Frequently Asked Questions
Thank you for your interest in our music. Here are a lot of the questions that people ask us. Please review this FAQ sheet as you explore the possibility of bringing Bill Carter and his band to your venue.
What kind of engagements does this band take?
- Concerts that present music from our recordings and the jazz repertoire. We play many concerts, often for a performing arts series for churches or local communities.
- Jazz worship services/vespers on the full range of the liturgical spectrum, individually crafted for each setting.
- Presentations that integrate our music with Bill’s insights on jazz and faith (sample descriptions sent on request).
- Workshops that encourage people to do what we do.
- Clinics for high schools and colleges that demonstrate jazz and improvisation techniques.
When is the best time to book the band?
- Sunday afternoon or evening: If you live within two hours of northeastern Pennsylvania, a start time after 4:00 p.m. on a Sunday is often the band’s best available time. If you are further away, a 7:00 p.m. start time works well, with overnight accommodation provided if needed.
- Sunday morning events are at a premium since Bill works full-time as a pastor and the other musicians often work on Saturday nights. However, once or twice a year, the band may book a Sunday morning event for a generous patron. This engagement is usually the heart of a tour lasting four to seven days. The band often does two of these tours each year, booked long ahead.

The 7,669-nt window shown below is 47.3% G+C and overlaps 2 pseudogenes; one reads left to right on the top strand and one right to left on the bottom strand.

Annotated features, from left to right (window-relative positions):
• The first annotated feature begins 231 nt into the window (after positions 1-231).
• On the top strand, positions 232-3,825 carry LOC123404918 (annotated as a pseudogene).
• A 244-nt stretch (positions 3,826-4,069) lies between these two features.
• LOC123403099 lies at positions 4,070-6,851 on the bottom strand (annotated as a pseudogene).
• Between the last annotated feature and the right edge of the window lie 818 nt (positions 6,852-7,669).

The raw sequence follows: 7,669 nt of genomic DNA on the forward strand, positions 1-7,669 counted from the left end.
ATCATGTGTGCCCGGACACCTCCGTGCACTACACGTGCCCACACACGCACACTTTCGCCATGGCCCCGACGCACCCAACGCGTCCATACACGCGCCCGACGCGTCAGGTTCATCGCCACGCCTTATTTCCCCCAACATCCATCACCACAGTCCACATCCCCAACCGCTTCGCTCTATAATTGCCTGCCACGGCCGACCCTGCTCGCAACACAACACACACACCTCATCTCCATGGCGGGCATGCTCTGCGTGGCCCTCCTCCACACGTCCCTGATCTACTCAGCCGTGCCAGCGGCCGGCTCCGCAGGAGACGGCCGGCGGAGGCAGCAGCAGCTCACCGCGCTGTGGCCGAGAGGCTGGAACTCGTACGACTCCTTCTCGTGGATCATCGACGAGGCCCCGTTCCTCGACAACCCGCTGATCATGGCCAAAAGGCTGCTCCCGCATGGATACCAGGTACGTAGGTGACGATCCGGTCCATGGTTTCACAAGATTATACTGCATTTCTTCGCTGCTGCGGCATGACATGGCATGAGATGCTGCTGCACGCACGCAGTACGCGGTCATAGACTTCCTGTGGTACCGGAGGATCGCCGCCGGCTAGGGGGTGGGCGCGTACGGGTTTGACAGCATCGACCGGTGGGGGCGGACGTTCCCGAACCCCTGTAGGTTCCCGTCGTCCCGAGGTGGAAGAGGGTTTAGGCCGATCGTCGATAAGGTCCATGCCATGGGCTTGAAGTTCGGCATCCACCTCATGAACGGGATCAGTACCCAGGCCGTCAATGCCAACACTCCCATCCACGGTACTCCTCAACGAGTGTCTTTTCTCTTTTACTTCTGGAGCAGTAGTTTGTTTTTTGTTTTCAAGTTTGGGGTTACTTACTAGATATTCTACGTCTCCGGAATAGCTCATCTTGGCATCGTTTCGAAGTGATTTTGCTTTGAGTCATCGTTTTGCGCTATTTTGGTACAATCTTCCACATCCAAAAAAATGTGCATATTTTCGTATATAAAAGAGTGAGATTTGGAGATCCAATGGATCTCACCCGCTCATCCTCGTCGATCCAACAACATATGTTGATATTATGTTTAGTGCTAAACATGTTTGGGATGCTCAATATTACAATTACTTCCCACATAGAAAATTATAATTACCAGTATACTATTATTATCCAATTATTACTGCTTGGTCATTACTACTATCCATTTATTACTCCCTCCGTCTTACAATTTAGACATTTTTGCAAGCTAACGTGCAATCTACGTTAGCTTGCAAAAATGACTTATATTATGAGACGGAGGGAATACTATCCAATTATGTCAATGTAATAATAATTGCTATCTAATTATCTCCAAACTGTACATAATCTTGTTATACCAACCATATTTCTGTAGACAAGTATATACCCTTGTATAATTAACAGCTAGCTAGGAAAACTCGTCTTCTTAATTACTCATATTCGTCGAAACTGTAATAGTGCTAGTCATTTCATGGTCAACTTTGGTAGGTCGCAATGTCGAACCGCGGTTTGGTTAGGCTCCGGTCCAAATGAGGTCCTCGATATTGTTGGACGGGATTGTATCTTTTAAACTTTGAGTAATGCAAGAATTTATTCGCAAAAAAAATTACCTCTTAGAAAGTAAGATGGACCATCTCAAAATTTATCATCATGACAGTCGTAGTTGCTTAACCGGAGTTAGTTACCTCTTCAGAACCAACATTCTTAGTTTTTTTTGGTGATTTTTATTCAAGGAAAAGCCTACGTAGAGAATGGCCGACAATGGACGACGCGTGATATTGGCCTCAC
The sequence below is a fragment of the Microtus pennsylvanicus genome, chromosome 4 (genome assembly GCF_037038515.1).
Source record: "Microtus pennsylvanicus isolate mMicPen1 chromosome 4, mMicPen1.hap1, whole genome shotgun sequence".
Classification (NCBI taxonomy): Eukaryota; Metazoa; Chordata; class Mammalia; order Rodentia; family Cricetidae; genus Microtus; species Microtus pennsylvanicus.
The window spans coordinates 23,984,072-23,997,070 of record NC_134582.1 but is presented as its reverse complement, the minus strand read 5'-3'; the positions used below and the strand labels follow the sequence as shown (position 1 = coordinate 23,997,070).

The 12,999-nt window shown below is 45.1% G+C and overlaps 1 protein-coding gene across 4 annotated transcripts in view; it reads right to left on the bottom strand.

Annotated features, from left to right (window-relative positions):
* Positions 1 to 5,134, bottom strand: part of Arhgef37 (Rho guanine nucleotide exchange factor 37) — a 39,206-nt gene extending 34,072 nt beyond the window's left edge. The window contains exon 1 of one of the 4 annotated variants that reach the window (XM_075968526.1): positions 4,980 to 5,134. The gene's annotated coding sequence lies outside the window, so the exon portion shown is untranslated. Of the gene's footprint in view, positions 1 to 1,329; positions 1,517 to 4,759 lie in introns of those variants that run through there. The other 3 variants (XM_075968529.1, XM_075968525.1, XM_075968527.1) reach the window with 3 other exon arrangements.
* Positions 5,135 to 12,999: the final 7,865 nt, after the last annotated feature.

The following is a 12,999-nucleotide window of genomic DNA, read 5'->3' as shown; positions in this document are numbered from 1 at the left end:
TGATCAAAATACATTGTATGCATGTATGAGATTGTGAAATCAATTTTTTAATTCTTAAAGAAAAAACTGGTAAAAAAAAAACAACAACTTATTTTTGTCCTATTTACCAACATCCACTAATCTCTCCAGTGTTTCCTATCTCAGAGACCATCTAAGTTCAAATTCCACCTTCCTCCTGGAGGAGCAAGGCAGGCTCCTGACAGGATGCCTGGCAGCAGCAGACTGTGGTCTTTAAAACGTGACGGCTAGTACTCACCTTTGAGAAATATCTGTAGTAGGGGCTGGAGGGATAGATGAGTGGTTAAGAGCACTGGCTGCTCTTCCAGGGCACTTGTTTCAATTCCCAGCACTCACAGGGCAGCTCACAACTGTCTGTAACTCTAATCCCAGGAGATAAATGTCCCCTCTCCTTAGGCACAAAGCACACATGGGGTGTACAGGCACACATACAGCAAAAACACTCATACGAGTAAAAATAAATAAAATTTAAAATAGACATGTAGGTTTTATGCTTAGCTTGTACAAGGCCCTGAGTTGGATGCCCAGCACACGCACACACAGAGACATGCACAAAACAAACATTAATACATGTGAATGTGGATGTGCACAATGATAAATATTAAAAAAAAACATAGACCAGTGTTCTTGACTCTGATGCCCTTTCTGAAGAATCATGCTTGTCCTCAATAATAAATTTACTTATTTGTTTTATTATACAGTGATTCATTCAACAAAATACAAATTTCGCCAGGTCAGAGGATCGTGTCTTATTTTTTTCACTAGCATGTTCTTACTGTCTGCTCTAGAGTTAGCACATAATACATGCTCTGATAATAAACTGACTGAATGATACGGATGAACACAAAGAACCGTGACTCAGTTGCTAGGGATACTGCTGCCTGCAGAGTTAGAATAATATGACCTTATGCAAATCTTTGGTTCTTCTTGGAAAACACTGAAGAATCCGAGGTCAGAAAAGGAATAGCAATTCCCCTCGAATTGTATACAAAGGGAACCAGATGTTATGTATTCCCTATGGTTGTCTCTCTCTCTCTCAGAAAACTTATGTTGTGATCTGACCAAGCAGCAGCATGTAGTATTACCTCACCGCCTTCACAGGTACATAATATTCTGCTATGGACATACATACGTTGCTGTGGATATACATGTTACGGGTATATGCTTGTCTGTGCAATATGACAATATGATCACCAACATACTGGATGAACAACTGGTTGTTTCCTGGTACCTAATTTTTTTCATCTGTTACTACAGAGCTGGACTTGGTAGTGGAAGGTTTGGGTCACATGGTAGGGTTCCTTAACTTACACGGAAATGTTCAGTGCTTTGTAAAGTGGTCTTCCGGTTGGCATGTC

- Events in the mid-week or weekends are possible with advance notice, depending on the availability of the musicians.
- National and regional events are always considered. We have been privileged to serve as a nationally recognized model for integrating faith and the performing arts. It’s what we do best.
How many musicians are in the quartet?
Usually four, perhaps five or six, but always more than three! For consistency, Bill prefers to call the band “a quartet” even though it is an expandable band of indeterminate size. Most of our music is conceived as instrumental jazz chamber music for a four-piece ensemble.
Does Bill ever go out as a solo act?
Absolutely! Mostly those occasions are to speak, to preach, to teach, or to play for a solo recital. Bill speaks widely and usually plays the piano at his presentations at conferences, gatherings, and religious communities of every kind. If the budget permits, he really likes to bring other musicians with him.
In addition to the Quartet, what other musical configurations are possible?
- Duos - Bill and Mike Carbone on saxophone; or Bill and Tony Marino on bass
- Presbybop Quintet/Sextet with Jeff Stockham on trumpet or others on sax or trombone
- Presbybop Christmas Eve Band – a dynamic quartet or quintet that plays seasonal music.
- Blue Note Band – a dynamic quintet or sextet that plays classic jazz tunes with some of Bill’s tunes.
Does the band play free for benefit causes?
No. Our musicians are generous with their time and willingness to share their skills, but making music is the way they make a living. They cannot play for free or reduced rates.
How does your office calculate the fee?
We calculate a living daily wage for each musician, multiply it by the number of musicians, and add expenses. That is how we figure out our fee. For our band members, music-making is not a part-time job. It is the way they support their families. It is their life. That’s why their music sounds so good.